The Pitch Music Showcase 2013: Reach, Info Gates, Gee Watts, Stik Figa, Mike Scott and Sheppa, at the Riot Room patio

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The Pitch Music Showcase 2013. Outside at Riot Room. Hip-hop and DJs. Go!

Nobody wants the early slot. The sun's still out. The crowd is thin, sober and unlikely to dance or even be very responsive to what you're doing onstage. But Reach is a pro. He has been in the rap game for over a decade, and he seemed unfazed by the fact that he was essentially performing to a patch of concrete at 7 p.m. Oh, it wasn't entirely empty for his set. There were a handful of folks with their backs against the patio wall, their drinks resting on Red Bull tables. The patio bartender smoked a cigarette and bobbed his head. But it was far from ideal. Reach just rolled with it, thundering around onstage, barking out bars that veered toward the socially conscious. (There was a backpack resting on one of his amps.) It wasn't all super-serious, though - on his last track, Reach rapped over a beat that was mostly just Jay-Z saying Tom Ford over and over again. Then he asked everybody to get out their phones and vote for him for Best Hip-Hop act. You gotta respect that kind of hustle.

Info Gates
Info Gates is on the opposite end of the rap spectrum from Reach - and, no, not just because he's white. His aesthetic is more juvenile, more delinquent. His worldview is a decadent one. On one song, he rhymed shitter with quitter, then fuck it with flush it. He rapped about mixing milk with bourbon. He rapped about breathalyzers. He rapped about roofies. He did a Nicki Minaj monster growl. It was never not entertaining.

Info Gates - whose debut, Everybody Knows Everything, was released earlier this year - can definitely hold his own alone onstage (Barbaric Merits manned the decks behind him), but the set really picked up when he brought some special guests onstage: Les Izmore, then Ubiquitous from CES Cru, then Godemis from CES Cru. Info Gates has produced a lot of CES stuff in the past, and the three of them have an obvious rapport. Closer "One Bomb State" was the highlight of the night for me. Both Godemis and Ubiquitous took turns going about a billion miles an hour on the mic, and Info Gates would chime in periodically on the last word of the couplet. Everybody was concentrating really hard and nailing the timing - kind of a Beastie Boys type of vibe. Here's a link to "One Bomb State" - it's a great rap track.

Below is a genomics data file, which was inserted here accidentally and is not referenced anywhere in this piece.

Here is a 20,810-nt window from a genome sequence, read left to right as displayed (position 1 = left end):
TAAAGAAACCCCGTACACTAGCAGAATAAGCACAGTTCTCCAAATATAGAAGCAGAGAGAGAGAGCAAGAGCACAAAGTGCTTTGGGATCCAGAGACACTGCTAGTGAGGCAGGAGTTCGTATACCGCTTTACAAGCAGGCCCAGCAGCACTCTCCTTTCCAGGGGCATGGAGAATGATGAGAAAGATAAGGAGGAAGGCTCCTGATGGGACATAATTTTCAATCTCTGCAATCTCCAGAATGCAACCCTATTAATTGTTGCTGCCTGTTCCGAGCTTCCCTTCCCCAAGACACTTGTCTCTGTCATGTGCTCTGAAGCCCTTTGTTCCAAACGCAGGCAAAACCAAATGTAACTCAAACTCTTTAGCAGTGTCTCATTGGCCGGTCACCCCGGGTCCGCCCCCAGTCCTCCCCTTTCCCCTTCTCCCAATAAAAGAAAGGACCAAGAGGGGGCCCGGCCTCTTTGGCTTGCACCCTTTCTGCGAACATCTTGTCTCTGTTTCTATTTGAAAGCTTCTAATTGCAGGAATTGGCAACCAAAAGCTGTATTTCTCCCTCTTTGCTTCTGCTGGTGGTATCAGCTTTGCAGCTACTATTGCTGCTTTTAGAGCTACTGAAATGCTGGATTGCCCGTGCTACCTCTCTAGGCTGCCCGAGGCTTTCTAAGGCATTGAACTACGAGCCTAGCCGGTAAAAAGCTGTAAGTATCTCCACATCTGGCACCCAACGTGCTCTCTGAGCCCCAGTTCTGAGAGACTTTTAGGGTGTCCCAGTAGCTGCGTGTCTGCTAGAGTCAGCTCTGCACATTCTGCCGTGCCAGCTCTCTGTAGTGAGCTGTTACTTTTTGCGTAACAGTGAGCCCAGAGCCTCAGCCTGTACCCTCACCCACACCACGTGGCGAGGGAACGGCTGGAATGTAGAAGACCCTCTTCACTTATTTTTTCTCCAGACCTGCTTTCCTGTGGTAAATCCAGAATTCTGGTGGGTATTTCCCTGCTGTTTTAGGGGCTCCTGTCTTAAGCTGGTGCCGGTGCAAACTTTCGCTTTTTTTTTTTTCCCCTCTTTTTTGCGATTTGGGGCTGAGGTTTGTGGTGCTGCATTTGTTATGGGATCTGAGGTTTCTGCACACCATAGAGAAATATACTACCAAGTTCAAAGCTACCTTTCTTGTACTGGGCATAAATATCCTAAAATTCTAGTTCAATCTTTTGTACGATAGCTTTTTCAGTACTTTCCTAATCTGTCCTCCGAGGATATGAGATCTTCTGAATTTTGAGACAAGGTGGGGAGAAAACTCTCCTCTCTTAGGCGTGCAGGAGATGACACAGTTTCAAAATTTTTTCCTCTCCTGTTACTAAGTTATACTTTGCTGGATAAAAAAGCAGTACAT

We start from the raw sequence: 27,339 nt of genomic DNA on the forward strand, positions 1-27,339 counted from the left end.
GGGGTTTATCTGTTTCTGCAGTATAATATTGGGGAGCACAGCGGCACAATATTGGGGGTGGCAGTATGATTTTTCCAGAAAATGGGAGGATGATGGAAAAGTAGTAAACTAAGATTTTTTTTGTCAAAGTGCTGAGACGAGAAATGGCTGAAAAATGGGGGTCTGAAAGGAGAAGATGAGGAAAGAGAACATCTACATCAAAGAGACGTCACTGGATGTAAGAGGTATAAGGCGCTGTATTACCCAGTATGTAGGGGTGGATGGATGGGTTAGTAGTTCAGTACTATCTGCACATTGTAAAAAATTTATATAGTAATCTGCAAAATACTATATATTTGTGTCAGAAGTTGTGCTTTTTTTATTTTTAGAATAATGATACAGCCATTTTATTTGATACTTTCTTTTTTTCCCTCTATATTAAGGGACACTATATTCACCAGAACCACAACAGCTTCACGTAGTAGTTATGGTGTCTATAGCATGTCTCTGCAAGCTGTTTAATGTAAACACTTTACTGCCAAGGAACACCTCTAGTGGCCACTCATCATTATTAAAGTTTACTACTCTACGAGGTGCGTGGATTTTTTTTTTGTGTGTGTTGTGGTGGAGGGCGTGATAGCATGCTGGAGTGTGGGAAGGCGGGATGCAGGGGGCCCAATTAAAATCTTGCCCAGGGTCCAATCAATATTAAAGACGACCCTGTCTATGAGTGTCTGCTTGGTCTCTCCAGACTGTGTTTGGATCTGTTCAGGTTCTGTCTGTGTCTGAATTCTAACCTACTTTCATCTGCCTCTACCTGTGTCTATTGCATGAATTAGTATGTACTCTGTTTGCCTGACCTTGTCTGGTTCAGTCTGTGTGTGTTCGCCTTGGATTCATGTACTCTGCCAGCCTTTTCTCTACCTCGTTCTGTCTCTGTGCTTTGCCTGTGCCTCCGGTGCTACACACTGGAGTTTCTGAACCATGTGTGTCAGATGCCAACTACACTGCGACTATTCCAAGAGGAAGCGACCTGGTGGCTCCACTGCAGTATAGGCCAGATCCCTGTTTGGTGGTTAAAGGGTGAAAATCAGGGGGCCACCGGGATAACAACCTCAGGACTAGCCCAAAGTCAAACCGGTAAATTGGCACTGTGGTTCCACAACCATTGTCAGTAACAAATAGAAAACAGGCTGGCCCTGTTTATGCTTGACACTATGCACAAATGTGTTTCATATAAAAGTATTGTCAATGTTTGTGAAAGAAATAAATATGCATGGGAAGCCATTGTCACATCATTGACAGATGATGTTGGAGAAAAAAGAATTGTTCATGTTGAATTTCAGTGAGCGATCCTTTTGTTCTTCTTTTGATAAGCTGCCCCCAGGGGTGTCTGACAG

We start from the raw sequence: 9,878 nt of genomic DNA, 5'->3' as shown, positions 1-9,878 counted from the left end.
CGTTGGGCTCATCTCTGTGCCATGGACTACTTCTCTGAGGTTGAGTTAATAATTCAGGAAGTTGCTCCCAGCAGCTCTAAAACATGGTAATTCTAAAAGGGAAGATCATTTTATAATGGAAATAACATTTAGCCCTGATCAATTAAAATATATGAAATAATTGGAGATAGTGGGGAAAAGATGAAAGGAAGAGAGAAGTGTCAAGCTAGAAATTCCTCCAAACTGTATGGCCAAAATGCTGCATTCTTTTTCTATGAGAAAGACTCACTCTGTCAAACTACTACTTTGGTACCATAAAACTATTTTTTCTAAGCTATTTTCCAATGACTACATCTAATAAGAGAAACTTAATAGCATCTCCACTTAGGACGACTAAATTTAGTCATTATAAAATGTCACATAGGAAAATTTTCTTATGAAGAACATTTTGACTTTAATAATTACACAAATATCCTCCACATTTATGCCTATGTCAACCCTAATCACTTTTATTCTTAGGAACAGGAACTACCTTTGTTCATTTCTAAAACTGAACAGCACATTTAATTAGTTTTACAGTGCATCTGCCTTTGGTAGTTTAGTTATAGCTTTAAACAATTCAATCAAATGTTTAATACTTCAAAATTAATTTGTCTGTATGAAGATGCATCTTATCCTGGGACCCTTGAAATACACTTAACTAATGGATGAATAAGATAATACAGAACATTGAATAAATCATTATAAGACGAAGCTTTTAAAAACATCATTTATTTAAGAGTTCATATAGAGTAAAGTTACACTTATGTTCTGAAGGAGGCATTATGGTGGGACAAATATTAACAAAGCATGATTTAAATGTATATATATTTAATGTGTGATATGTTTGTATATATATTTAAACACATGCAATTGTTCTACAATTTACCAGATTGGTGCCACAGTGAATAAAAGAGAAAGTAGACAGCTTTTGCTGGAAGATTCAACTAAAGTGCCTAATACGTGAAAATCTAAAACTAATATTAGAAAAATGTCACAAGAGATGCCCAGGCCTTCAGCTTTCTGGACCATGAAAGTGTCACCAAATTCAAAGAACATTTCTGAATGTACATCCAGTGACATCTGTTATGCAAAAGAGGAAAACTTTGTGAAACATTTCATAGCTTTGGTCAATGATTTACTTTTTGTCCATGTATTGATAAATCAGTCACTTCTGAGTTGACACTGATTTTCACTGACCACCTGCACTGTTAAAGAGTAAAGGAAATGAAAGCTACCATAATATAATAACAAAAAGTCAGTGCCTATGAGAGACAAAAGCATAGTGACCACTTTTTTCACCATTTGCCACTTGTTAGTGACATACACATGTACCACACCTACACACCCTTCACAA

Info Gates drew a big crowd out to the patio that I hoped would stick around for Gee Watts, but a lot of people who went inside to check out Not a Planet during the switchover ended up staying in there. So Watts - if you're unfamiliar, here's a recent feature we did on the dude - had to contend with a mostly indifferent crowd. Watts isn't an especially seasoned performer (he's 22) but he made do. Perched on a stool at center stage, with his DJ, Jesse Brown, backing him up, he delivered an unfussy survey of his songs, many of which appear on his recent mixtape, Watts Up: "W.A.T.T.S. Riot" (on which he trades a verse with Kendrick Lamar), "Quiet Place," "Premature Hate." He had an hour to fill, and probably not enough songs for it, so a couple of times after songs he explained some of the lyrics and their meaning. (This included a bit of preachy God-talk, which surprised me a little.) On his last song, "Nasty," he got off his stool and walked the stage. "Y'all like 'Nasty'?" he asked. "I'm gonna do 'Nasty' a bunch of times straight, like how Kanye did 'Niggas in Paris' three times in a row at his shows." He only did it once; I'd have probably watched it twice, though. Three would maybe have been a stretch.

Stik Figa ain't such a stick these days, and he proved it a few songs into his set by pulling up his shirt and doing a two-hand belly grab for the crowd. But Stik's set did nothing to alter my belief that he's the best rapper in the region. He performed two of my favorites: "From the Top" and "Whaddupwidit," plus a few I didn't recognize. At one point, Izmore came up and joined Stik for a track. At another point, Outkast's "Elevator" was teased. He also jumped off the stage and did a few a cappella bars for us.

Mike Scott
That concluded the hip-hop portion of the night, unless you count Mike Scott's DJ set, which featured a Gangstarr track and a mash-up of the xx and Biggie. By the time Sheppa took over, you couldn't see the concrete in front of the stage - it was just a heaving crowd of bodies bouncing toward each other. I also witnessed the slowest-moving fistfight I've ever seen, and inhaled pepper spray for the first time in my life - but those are probably stories for another day.

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